April 2009 Newsletter
Wed. April 8: Making your money last in retirement. Even if retirement is a few years away (or youíre already enjoying retirement) come to learn about research-based strategies to ensure that you donít run out of money before you run out of breath.
Financial Planning for Women (FPW) is a monthly educational seminar that meets the second Wednesday (except December) at two times: 12:00-1:00 p.m. in the USU Taggart Student Center room 335. Bring your lunch. The same program is repeated in the evening: 7:00-8:30 p.m. at the Family Life Center, 493 North 700 East, Logan (at bottom of Old Main Hill). The longer evening time slot allows for more discussion. Programs are free and registration is not required. For further information: (435) 797-1569; firstname.lastname@example.org; http://www.usu.edu/fpw/
Forward this message to a friend; bring a woman to FPW who has not attended before and receive your choice of a personal finance book as a reward. (See list of books at end of newsletter).
Reminder: PowerPoint presentations from previous programs are available on the FPW website. Click on PowerPoints at bottom of home page: http://www.usu.edu/fpw/
Upcoming program: May 6 (first Wed.) The perfect mutual fund for your IRA.
Books of the month: Work Less, Live More: The Way to Semi-Retirement
Work Less, Live More Workbook: Get Set For Semi-Retirement (With CD). Get a free copy if you bring someone to FPW. More info on the books at: www.nolo.com
Quote of the month: "Be smart about your finances today, so your kids wonít have to bail you out tomorrow." Jonathan Clements, (2003). Youíve lost it. Now what? How to beat the bear market and still retire on time. New York: Portfolio. p. 19
When your income drops. This online program (fact sheets and PowerPoint) is for people who have recently lost their jobs or otherwise experienced a reduction in income. Developed by the U. of Georgia Extension Service.
The Federal Trade Commission just launched a new website Ė Money Matters from the Federal Trade Commission
-- for people dealing with debt; struggling to find a job; or trying to create a budget, save, and spend wisely during these difficult times. Money Matters offers short, practical tips, videos, and links to reliable resources for more information on topics like credit repair, debt collection, job-hunting and jobs scams, vehicle repossession, managing mortgage payments, and foreclosure rescue scams.
2009 Economic Recovery Payment for Social Security and SSI beneficiaries
- In May 2009, Social Security will distribute a one-time payment of $250 to Social Security and Supplemental Security Income beneficiaries. The payments are provided under the American Recovery and Reinvestment Act of 2009. Beware of scams!! There is no action that you need to take to receive your payment but scamsters will try to phish for info. Warn your parents/grandparents to never give their SS# or personal info to anyone who contacts them. If SS & SSI recipients receive their monthly payments through direct deposit, that is how they will receive their $250.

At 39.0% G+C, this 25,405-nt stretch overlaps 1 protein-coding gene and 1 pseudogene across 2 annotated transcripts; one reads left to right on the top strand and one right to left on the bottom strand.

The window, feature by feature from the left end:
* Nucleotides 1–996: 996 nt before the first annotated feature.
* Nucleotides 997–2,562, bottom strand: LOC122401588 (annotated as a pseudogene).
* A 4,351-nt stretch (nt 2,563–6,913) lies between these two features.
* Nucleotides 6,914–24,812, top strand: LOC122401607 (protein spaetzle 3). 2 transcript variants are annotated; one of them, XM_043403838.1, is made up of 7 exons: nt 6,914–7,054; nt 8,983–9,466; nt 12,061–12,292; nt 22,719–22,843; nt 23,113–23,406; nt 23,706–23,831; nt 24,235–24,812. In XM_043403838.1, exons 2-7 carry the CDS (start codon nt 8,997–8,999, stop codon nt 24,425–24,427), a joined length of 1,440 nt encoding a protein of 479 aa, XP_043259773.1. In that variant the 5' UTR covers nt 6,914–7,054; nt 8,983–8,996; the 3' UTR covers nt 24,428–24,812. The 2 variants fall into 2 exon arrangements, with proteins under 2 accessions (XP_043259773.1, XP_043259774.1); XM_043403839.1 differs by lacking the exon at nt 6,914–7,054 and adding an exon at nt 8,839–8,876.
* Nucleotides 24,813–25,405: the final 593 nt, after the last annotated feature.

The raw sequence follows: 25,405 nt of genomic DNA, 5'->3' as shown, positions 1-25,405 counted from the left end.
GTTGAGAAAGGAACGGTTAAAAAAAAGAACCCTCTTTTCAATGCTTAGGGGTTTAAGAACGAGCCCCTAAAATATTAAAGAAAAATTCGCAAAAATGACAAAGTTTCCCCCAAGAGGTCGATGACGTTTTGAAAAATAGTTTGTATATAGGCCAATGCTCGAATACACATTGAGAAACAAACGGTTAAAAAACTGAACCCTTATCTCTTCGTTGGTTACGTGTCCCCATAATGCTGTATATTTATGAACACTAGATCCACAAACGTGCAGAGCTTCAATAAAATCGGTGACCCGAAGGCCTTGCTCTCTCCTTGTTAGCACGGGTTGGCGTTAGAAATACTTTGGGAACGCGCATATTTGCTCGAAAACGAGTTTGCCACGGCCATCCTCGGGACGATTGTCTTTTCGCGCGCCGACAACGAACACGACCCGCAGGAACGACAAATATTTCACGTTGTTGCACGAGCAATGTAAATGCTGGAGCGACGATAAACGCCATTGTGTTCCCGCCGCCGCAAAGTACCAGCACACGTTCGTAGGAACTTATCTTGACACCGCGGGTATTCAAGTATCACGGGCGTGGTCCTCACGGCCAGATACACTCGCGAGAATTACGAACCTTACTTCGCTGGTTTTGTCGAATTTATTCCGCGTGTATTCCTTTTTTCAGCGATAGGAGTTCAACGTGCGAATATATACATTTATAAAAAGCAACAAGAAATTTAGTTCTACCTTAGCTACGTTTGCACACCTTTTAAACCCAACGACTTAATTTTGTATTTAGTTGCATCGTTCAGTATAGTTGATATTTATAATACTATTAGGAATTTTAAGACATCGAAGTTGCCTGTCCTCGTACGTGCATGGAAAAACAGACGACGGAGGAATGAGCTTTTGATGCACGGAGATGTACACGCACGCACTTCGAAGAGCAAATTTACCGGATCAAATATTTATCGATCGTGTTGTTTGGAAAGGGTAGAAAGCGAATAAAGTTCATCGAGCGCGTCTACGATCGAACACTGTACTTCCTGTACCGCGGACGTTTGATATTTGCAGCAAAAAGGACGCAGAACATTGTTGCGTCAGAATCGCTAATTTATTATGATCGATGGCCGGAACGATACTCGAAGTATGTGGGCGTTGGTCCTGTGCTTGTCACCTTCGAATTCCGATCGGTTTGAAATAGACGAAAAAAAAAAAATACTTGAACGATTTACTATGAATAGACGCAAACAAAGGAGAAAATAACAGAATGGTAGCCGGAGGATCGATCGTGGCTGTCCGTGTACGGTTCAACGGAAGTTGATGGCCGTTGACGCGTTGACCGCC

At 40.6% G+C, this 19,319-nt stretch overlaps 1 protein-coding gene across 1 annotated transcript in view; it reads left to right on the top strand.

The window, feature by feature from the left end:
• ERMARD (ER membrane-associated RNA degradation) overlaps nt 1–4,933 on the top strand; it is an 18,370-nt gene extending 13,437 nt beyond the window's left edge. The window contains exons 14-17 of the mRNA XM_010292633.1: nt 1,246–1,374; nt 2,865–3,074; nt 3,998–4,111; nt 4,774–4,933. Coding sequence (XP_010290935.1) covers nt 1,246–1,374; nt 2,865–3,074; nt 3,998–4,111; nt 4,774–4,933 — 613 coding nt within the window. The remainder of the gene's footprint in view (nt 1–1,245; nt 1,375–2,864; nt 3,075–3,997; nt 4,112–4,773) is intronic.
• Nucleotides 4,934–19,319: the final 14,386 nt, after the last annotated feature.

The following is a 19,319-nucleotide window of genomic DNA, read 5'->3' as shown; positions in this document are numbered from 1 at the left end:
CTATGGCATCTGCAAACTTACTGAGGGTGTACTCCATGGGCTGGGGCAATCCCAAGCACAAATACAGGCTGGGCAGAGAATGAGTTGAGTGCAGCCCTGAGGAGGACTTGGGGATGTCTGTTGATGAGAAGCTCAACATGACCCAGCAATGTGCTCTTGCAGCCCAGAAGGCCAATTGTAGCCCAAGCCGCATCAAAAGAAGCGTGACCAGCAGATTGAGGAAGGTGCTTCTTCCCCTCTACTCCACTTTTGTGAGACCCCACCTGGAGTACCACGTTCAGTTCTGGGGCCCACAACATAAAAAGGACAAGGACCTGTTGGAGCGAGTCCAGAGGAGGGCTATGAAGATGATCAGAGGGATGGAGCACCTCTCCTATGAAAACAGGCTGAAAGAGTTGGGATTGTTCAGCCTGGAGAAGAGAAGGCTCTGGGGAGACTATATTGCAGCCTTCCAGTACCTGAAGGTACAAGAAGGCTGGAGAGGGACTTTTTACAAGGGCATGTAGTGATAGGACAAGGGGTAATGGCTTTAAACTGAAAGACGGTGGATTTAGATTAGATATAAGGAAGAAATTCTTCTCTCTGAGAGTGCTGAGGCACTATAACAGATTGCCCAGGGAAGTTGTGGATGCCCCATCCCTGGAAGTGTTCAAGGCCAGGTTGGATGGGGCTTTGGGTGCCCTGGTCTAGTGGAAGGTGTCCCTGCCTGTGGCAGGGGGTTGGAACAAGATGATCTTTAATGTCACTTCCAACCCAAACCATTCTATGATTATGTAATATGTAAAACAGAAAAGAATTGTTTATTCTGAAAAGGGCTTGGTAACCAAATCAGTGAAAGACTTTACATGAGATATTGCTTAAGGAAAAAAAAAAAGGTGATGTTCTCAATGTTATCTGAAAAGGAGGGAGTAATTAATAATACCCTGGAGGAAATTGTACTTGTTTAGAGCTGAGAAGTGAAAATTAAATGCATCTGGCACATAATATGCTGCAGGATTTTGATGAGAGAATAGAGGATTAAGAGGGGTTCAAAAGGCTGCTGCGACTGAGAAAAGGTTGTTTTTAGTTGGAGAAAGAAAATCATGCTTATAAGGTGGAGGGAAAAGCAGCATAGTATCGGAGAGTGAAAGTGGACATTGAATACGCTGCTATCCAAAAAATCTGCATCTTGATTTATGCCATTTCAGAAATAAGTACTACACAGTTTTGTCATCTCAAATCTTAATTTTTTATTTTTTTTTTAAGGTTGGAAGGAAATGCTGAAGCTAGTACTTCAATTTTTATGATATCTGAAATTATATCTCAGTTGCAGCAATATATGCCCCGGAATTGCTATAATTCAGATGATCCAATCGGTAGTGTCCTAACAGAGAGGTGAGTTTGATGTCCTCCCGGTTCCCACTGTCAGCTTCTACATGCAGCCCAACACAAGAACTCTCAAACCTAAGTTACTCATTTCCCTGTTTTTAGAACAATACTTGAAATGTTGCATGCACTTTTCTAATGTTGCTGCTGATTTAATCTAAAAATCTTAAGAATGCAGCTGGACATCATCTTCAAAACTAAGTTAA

Some helpful tips from the CFP Board newsletter:
Don't Scrimp on Your Insurance Coverage.
Trying to find areas to save money is usually a good idea, especially during an economic downturn. But scrimping on insurance could leave you vulnerable. Follow the link below for an overview of the main forms of insurance that provide essential protections for you and your family, recession or no recession.
Credit Card Repayment Calculator
Are you knee-deep in credit card debt--and tempted to make minimum payments on your balance? Keep in mind that the minimum payment covers interest and a only tiny portion of the balance. Paying an extra $10 or $20 a month could save you hundreds or thousands on interest over the course of time, depending on how much you owe. To learn how long it will take to pay off your credit card debt, check out the Federal Reserve's Credit Card Repayment Calculator.
Get Credit for Retirement Savings Contributions
If you make eligible contributions to an employer-sponsored retirement plan or to an individual retirement arrangement, you may be able to take a tax credit.
The Savers Credit, formally known as the Retirement Savings Contributions Credit, applies to individuals with a filing status and income of:
- Single with income up to $26,500
- Head of Household with income up to $39,750
- Married Filing Jointly, with incomes up to $53,000
To be eligible for the credit you must be at least age 18, not a full-time student, and cannot be claimed as a dependent on another personís return.
If you make eligible contributions to a qualified IRA, 401(k) and certain other retirement plans, you may be able to take a credit of up to $1,000 or up to $2,000 if filing jointly. The credit is a percentage of the qualifying contribution amount, with the highest rate for taxpayers with the least income.
The Retirement Savings Contributions Credit is in addition to other tax benefits which may result from the retirement contributions. For example, most workers at these income levels may deduct all or part of their contributions to a traditional IRA. Contributions to a regular 401(k) plan are not subject to income tax until withdrawn from the plan.